Tuesday, July 15, 2014

Permanently saving game or application settings on an android device.

If your application contains a good amount of customizable preferences, you will have to integrate into it the capability to save these preferences permanently. There are 2 ways to do this. One is to create an SQLite database and store the settings into it and the other is to create a simple file and store these settings in your own format.

Dealing with an SQLite database isn't that straight forward and should be avoided unless you really need what it has to offer. A database is suited for saving information is in a standardized manner so that this information can easily be used by multiple applications. These applications maybe developed by different developers, but since the information in a standard structure, they can create apps. that can process the information contained in this database without much effort. An example would be a dictionary database which stores a large amount of words, their meanings, word class etc. A database like this can be easily migrated for use from one app to another.

Using an SQLite database to store some simple application settings would be an overkill. It is much faster and easier to store and retrieve these using a simple binary file. Let's see how this can be done.

Here I will create a class called GameSettings which will hold the settings data and a class GameDataManager which will be responsible for writing and retrieving data from the external storage.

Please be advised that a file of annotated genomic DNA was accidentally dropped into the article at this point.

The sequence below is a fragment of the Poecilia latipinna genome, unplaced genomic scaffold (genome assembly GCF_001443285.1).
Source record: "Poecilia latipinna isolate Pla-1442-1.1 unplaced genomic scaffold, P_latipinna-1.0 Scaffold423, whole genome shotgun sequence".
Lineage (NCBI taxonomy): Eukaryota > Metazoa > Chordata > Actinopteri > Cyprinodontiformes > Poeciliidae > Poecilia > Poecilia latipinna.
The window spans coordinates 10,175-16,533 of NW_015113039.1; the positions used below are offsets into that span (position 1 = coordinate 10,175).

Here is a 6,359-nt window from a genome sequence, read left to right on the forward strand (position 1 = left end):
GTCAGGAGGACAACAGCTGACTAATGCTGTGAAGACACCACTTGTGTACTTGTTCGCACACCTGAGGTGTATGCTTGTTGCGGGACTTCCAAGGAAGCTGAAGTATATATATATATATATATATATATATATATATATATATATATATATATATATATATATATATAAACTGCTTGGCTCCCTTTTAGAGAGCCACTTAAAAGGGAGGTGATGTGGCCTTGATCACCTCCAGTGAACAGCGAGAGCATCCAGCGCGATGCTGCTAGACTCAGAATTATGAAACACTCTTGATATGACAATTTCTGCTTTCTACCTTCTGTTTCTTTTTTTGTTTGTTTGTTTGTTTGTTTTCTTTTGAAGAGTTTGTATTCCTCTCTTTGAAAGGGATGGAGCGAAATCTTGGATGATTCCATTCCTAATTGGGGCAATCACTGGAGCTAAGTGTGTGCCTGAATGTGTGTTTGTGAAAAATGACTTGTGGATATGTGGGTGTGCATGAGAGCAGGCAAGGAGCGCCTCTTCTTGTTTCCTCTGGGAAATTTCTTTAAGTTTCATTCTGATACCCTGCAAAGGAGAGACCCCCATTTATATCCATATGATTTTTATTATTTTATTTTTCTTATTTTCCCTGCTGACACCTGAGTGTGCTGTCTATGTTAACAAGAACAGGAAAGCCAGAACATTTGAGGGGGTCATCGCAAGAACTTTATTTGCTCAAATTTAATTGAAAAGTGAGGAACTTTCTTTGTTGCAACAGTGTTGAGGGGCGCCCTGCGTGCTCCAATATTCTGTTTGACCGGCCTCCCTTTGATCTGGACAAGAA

Add the necessary permissions to the manifest first.

The GameSettings class contains 4 variables.

1. difficulty - Determines the game difficulty
2. controller - Whether to use touch or accelerometer.
3. soundEnabled - Whether sound is on or off.
4. defaultSettings - A static string variable which holds the default values of all the above variables.

GameSettings class:


Once you have these 2 classes, create a new GameDataManager instance. If it's the first time the game/app is running, this will create a new settings file with the default settings at the specified location.
Now you can call the GameDataManager.getData() function to get an instance of GameSettings. Call GameDataManager.writeData() after updating any settings value. Edit both these classes according to your need.

Below is a sample use of these classes.

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